Oncopeptides AB remains on track for an NDA filing in the second quarter for its peptide-drug conjugate, melflufen, in relapsed refractory multiple myeloma (RRMM). The Stockholm-based firm reported Thursday, March 26, that the drug attained an overall response rate (ORR) of 30% – as assessed by the independent review committee (IRC) – in the intent-to-treat (ITT) analysis of the pivotal open-label phase II Horizon study (n=157).
According to the IRC assessment, it attained an ORR of 26% in a subgroup of patients who were refractory to three drug classes (n=119) and an ORR of 27% in patients with extramedullary (metastatic) disease (n=57). “They are notoriously hard to treat,” Oncopeptides CEO Jakob Lindberg told an analyst call audience.
The IRC numbers, unusually, are more favorable to the study than those computed by the study investigators, who put the ORR at 29% in the ITT analysis, 26% in triple-refractory patients and 24% in the extramedullary disease subgroup. “This just speaks to the integrity of the dataset and the robustness of our internal analysis,” Lindberg said. Survival data have not been disclosed at this point – the company plans to publish the complete dataset in a peer-reviewed journal.
The drug comprises a peptide carrier linked to melphalan, an alkylating agent long used in myeloma treatment. The lipophilic complex is taken up efficiently by all cells. Myeloma cells highly express peptidase enzymes, which break down the molecule, leading to the entrapment of the hydrophobic cytotoxic drug within the cell. Induction of apoptosis occurs in about two hours.
Oncopeptides is planning an FDA submission late in the second quarter. With an accelerated approval, the drug could reach the market early next year. The firm was lucky in its timing. The study was fully recruited by September 2019 and Jan. 14 was the cut-off date for the data analysis. The database is now locked, and the filing is in the company’s hands. The main risk factor for the submission process is the impact of the coronavirus pandemic on the company’s own staff. “If COVID-19 hits us hard, as an organization, that could cause delays,” Lindberg said.
The pandemic has delayed plans for rolling out an early access program. The company still plans to undertake one, but the timing is not clear at this point. “I think I need to say ‘pass’ on that question,” Lindberg said in reply to a question on the issue. “We obviously had a very solid plan, and now a lot of things are changing on the ground.” The unmet need is “dire,” he added, given the lack of options for highly refractory patients. “We just haven’t done the full impact assessment on how fast we can roll out or not roll out this program under these conditions,” he said.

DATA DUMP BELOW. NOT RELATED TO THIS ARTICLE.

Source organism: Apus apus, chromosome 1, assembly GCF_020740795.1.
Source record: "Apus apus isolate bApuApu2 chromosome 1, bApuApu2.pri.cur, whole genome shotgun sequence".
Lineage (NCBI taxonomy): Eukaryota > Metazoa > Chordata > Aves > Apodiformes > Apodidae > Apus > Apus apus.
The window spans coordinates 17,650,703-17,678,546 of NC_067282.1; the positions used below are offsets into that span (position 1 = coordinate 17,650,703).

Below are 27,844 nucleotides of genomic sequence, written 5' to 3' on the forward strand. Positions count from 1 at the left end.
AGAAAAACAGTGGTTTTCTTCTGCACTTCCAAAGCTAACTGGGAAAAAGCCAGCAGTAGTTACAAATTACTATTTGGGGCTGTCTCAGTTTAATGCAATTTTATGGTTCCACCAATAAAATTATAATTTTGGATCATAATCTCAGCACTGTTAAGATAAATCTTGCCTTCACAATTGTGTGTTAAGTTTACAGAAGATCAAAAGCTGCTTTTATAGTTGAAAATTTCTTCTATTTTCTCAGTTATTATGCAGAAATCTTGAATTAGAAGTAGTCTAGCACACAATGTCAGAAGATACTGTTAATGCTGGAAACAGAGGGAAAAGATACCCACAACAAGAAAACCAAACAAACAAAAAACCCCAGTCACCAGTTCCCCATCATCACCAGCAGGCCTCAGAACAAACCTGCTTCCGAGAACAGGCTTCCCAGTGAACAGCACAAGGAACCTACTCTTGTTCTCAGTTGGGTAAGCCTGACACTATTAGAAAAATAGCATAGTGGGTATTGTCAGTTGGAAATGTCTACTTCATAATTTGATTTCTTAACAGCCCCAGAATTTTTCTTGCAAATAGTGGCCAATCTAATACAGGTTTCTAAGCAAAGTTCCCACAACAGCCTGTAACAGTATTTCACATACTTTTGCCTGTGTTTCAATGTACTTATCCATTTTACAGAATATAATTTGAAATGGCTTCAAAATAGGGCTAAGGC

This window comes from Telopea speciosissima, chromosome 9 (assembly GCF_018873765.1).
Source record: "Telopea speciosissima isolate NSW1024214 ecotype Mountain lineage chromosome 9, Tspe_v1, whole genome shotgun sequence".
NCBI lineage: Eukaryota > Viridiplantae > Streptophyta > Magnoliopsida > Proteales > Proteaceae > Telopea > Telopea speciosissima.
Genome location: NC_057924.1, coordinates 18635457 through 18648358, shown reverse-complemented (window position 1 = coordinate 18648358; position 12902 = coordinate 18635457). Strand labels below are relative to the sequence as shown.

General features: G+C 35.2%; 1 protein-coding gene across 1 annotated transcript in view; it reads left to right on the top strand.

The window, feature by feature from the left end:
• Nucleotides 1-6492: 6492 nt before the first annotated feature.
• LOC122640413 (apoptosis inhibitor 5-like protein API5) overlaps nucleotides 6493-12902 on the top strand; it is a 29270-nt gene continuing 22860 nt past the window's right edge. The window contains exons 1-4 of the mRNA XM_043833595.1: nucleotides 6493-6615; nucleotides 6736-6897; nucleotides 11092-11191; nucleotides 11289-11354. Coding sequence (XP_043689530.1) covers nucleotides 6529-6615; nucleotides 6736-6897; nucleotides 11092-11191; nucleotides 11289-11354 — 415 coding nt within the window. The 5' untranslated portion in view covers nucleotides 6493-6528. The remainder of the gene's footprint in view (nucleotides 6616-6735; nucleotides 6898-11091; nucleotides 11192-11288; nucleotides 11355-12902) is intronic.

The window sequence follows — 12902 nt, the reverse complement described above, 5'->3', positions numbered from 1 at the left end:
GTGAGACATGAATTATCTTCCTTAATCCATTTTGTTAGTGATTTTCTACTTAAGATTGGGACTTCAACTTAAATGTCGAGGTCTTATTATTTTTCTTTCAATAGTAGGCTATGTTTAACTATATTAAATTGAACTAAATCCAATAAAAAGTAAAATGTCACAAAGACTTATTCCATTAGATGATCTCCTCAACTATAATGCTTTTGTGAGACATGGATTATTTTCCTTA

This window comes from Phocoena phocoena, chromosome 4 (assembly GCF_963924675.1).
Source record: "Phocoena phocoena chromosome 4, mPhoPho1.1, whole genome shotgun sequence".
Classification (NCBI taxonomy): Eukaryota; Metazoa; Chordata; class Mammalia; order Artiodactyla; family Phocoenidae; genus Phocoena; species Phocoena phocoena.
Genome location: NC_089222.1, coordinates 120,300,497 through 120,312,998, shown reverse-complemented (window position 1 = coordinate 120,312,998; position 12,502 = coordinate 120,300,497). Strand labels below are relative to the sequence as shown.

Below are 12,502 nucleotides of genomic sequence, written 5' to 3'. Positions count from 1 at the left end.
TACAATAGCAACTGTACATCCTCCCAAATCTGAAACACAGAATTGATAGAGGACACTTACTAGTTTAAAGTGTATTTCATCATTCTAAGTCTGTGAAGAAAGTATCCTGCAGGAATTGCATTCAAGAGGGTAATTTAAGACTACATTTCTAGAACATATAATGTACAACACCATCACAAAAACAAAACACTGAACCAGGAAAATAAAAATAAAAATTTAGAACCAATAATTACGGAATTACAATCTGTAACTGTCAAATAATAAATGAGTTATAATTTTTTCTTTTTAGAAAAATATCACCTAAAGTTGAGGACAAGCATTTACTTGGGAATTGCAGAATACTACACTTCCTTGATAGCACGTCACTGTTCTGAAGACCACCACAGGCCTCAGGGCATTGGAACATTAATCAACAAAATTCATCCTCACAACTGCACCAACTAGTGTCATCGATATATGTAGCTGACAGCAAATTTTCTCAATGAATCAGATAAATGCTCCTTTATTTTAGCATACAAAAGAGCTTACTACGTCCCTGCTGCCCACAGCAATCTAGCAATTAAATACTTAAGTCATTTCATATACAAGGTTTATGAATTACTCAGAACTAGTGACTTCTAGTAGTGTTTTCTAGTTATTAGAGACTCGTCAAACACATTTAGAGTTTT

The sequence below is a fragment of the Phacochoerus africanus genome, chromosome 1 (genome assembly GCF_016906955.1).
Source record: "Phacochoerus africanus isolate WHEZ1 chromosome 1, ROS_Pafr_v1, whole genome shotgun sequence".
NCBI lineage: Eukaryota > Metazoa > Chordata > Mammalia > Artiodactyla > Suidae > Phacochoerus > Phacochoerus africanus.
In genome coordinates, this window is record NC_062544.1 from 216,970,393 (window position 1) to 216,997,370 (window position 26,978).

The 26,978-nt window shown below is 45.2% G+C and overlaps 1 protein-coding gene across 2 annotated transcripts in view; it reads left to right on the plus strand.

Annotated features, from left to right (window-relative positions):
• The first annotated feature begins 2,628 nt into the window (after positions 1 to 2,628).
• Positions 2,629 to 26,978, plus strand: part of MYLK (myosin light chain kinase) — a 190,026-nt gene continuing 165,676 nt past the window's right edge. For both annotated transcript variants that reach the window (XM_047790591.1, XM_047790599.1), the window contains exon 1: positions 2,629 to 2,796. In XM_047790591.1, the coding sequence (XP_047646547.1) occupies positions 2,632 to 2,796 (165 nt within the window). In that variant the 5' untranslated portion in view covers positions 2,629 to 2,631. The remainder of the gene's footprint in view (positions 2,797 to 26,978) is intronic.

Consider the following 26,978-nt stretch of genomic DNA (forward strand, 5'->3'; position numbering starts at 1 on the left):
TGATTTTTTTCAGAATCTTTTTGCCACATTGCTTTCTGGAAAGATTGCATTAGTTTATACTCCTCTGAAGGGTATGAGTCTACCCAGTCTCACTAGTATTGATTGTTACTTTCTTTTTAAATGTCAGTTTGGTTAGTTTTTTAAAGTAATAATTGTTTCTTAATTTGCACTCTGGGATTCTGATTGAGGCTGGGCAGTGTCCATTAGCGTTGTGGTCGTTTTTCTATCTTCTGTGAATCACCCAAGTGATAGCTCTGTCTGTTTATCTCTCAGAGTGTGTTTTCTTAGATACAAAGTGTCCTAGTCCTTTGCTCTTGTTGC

The pandemic’s impact on its phase III Ocean study in 450 patients refractory to Revlimid (lenalidomide) is a little unclear at this point. It is nearly fully enrolled in any case – 423 of a planned 450 patients are recruited. However, recruitment of the remaining patients is highly variable. “Two weeks ago, we saw a fairly big drop in recruitment, and then last week, we saw a big uptick in recruitment in all countries, especially in Italy and Spain,” Lindberg said.
The head-to-head study is comparing melflufen plus dexamethasone with Pomalyst (Imnovid; pomalidomide, Bristol Myers Squibb Co.) plus dexamethasone, the current standard of care in this setting. Paradoxically, the present crisis may strengthen the case for using melflufen, given the current challenges attached to using the other main alternative, the anti-CD38 antibody Darzalex (daratumumab, Johnson & Johnson).
“Intravenous daratumumab under the current conditions is actually a nightmare to give, given the administration schedule, and it’s almost out of the question for these patients, because of the numerous amount of [hospital] visits you need to do on a monthly basis,” Lindberg said. “It’s a fantastic drug, but the admin schedule really poses challenges under pandemic conditions.”
Top-line data from the Ocean study are expected in the third quarter, which would form the basis of an application for approval in patients refractory to one or two agents. Oncopeptides’ regulatory strategy is based on a stepwise movement from the most heavily refractory and the extramedullary patients toward refractory patients on a single agent and eventually refractory patients undergoing combination therapy. The latter represents the largest market opportunity, as patients in that setting remain on drug longer than those in the other settings.
But the immediate priority is to complete the first filing on time, particularly as Newton, Mass.-based Karyopharm Therapeutics Inc. is shooting for a line extension for its exportin 1 inhibitor, Xpovio (selinexor), in patients who have tried one to three therapies. It is already approved for treating RRMM patients who have tried at least four therapies. The sNDA is based on the recent read-out from the Boston study, in which patients on a combination of Xpovio, Velcade (bortezomib, Takeda Pharmaceutical Co. Ltd.) and low-dose dexamethasone (SVD) had a 47% improvement in progression-free survival as compared with those on the VD regimen.
The pandemic has disrupted other plans for clinical trials at Oncopeptides. The Anchor study, which is testing melflufen plus dexamethasone with either bortezomib or daratumumab, has been paused. Recruitment onto the Bridge study, which is assessing melflufen plus dexamethasone in renally impaired patients, has been paused. So, too, has recruitment onto a study of melflufen plus dexamethasone in a phase II study in immunoglobulin light chain amyloidosis. Initiation of the phase III Lighthouse study, which pits melflufen plus dexamethasone plus daratumumab against dexamethasone plus daratumumab, has been put on hold for now.
Shares in Oncopeptides (Stockholm:ONCO) closed March 26 at SEK120.70 ($12.16), a gain of 37% on the previous close.